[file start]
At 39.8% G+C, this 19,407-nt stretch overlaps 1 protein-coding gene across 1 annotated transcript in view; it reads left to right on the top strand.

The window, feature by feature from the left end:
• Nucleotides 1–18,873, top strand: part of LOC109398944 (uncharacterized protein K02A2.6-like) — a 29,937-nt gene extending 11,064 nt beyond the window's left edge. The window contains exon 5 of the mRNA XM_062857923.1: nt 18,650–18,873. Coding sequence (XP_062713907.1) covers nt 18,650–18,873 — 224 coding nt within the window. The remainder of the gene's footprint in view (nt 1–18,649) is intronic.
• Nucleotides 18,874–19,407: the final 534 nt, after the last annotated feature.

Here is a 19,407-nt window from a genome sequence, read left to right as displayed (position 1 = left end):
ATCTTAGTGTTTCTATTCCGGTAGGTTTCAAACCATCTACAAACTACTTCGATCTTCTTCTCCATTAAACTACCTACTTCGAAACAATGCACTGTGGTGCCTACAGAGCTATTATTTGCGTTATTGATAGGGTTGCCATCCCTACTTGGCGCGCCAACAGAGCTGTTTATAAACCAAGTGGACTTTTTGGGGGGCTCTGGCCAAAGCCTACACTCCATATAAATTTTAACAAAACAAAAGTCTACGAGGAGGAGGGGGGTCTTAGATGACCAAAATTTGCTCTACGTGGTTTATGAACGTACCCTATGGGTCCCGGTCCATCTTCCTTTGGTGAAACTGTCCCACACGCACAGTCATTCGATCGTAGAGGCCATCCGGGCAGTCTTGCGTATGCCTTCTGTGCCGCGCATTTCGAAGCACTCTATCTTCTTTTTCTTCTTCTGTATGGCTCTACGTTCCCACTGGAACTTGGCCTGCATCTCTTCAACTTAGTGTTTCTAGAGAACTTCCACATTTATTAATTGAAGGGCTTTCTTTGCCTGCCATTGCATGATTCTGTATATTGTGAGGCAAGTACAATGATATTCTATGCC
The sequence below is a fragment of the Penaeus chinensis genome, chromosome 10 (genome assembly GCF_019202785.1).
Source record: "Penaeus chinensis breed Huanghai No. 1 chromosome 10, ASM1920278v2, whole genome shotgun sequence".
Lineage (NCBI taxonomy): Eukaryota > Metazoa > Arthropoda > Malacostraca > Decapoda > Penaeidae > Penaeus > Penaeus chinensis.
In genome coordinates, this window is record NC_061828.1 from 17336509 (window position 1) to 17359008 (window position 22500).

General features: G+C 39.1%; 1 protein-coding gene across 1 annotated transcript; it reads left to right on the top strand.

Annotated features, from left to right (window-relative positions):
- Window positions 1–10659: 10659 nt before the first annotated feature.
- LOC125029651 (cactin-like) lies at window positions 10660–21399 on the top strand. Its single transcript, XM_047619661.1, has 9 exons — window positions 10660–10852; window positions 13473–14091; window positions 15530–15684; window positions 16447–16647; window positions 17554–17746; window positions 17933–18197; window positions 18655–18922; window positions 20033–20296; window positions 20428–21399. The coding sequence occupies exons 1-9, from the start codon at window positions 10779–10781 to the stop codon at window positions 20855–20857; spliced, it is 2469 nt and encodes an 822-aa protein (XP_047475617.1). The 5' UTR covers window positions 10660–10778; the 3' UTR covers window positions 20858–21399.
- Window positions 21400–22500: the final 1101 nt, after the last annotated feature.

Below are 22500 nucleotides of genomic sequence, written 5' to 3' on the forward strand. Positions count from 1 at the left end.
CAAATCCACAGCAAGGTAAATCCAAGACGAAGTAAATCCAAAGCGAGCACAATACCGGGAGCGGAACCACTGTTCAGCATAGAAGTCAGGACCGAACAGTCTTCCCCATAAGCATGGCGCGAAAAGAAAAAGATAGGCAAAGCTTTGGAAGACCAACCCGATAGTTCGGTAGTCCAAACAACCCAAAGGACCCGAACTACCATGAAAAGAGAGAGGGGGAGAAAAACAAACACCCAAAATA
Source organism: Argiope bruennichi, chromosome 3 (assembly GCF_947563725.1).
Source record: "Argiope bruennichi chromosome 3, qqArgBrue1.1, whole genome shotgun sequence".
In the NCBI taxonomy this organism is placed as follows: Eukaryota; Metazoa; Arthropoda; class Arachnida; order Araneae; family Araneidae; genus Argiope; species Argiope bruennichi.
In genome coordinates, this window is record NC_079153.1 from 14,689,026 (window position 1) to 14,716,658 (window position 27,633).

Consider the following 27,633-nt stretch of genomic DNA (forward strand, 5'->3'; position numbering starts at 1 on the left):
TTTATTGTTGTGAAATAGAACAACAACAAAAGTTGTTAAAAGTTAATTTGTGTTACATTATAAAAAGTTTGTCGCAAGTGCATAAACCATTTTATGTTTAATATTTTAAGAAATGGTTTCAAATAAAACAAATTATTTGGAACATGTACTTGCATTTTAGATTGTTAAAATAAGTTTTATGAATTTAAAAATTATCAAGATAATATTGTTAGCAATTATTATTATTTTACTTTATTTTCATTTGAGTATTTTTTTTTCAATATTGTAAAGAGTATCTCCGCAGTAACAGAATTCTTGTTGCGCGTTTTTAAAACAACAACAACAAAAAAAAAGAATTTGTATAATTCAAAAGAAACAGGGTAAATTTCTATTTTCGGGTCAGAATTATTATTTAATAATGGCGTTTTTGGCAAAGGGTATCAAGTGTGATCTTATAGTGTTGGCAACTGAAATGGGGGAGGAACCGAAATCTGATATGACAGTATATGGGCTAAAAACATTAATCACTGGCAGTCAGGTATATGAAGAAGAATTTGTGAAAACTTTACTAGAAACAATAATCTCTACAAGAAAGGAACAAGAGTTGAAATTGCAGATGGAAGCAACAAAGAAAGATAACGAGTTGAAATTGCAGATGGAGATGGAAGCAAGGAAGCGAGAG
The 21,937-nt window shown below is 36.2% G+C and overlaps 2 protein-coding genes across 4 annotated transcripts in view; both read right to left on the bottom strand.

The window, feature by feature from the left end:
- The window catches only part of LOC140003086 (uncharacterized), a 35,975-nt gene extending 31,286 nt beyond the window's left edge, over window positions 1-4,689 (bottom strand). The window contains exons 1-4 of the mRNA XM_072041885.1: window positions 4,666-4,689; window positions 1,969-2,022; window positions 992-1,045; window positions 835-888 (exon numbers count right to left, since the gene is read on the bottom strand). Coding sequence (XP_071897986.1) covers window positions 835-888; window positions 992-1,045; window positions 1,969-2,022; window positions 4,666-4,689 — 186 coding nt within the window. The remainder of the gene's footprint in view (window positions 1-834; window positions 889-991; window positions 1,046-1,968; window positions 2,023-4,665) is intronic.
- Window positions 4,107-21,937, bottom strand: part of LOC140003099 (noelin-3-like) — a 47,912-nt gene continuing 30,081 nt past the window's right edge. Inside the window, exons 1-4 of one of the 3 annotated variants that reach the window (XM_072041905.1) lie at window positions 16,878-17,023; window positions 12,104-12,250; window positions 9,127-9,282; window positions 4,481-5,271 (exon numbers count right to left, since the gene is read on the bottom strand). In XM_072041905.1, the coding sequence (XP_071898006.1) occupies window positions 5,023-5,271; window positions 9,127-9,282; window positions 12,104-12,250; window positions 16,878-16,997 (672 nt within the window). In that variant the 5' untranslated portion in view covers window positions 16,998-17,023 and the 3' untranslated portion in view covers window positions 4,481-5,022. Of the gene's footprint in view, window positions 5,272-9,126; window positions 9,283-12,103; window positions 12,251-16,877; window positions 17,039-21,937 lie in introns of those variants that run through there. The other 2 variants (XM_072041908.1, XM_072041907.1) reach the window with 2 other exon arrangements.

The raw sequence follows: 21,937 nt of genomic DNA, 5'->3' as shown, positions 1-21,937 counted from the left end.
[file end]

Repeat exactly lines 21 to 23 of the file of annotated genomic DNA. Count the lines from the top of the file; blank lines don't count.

In genome coordinates, this window is record NC_079153.1 from 14,689,026 (window position 1) to 14,716,658 (window position 27,633).

Consider the following 27,633-nt stretch of genomic DNA (forward strand, 5'->3'; position numbering starts at 1 on the left):
TTTATTGTTGTGAAATAGAACAACAACAAAAGTTGTTAAAAGTTAATTTGTGTTACATTATAAAAAGTTTGTCGCAAGTGCATAAACCATTTTATGTTTAATATTTTAAGAAATGGTTTCAAATAAAACAAATTATTTGGAACATGTACTTGCATTTTAGATTGTTAAAATAAGTTTTATGAATTTAAAAATTATCAAGATAATATTGTTAGCAATTATTATTATTTTACTTTATTTTCATTTGAGTATTTTTTTTTCAATATTGTAAAGAGTATCTCCGCAGTAACAGAATTCTTGTTGCGCGTTTTTAAAACAACAACAACAAAAAAAAAGAATTTGTATAATTCAAAAGAAACAGGGTAAATTTCTATTTTCGGGTCAGAATTATTATTTAATAATGGCGTTTTTGGCAAAGGGTATCAAGTGTGATCTTATAGTGTTGGCAACTGAAATGGGGGAGGAACCGAAATCTGATATGACAGTATATGGGCTAAAAACATTAATCACTGGCAGTCAGGTATATGAAGAAGAATTTGTGAAAACTTTACTAGAAACAATAATCTCTACAAGAAAGGAACAAGAGTTGAAATTGCAGATGGAAGCAACAAAGAAAGATAACGAGTTGAAATTGCAGATGGAGATGGAAGCAAGGAAGCGAGAG